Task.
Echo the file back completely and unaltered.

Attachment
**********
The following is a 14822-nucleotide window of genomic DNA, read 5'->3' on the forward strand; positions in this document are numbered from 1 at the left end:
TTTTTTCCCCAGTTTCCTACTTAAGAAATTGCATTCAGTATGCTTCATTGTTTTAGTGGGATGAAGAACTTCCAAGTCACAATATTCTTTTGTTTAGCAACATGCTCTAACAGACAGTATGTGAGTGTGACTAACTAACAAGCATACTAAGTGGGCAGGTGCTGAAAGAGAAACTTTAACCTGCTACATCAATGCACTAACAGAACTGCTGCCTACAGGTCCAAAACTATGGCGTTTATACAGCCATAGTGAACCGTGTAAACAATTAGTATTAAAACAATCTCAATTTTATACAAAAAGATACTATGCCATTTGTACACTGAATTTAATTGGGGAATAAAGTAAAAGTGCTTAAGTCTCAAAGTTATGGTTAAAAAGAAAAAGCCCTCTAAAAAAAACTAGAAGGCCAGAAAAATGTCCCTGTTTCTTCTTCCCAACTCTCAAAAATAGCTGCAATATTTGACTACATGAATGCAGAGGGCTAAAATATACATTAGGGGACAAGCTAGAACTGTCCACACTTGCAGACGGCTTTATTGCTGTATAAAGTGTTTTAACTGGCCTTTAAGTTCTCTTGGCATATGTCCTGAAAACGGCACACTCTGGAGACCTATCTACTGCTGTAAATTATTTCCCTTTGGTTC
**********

The following is a 14822-nucleotide window of genomic DNA, read 5'->3' on the forward strand; positions in this document are numbered from 1 at the left end:
TTTTTTCCCCAGTTTCCTACTTAAGAAATTGCATTCAGTATGCTTCATTGTTTTAGTGGGATGAAGAACTTCCAAGTCACAATATTCTTTTGTTTAGCAACATGCTCTAACAGACAGTATGTGAGTGTGACTAACTAACAAGCATACTAAGTGGGCAGGTGCTGAAAGAGAAACTTTAACCTGCTACATCAATGCACTAACAGAACTGCTGCCTACAGGTCCAAAACTATGGCGTTTATACAGCCATAGTGAACCGTGTAAACAATTAGTATTAAAACAATCTCAATTTTATACAAAAAGATACTATGCCATTTGTACACTGAATTTAATTGGGGAATAAAGTAAAAGTGCTTAAGTCTCAAAGTTATGGTTAAAAAGAAAAAGCCCTCTAAAAAAAACTAGAAGGCCAGAAAAATGTCCCTGTTTCTTCTTCCCAACTCTCAAAAATAGCTGCAATATTTGACTACATGAATGCAGAGGGCTAAAATATACATTAGGGGACAAGCTAGAACTGTCCACACTTGCAGACGGCTTTATTGCTGTATAAAGTGTTTTAACTGGCCTTTAAGTTCTCTTGGCATATGTCCTGAAAACGGCACACTCTGGAGACCTATCTACTGCTGTAAATTATTTCCCTTTGGTTC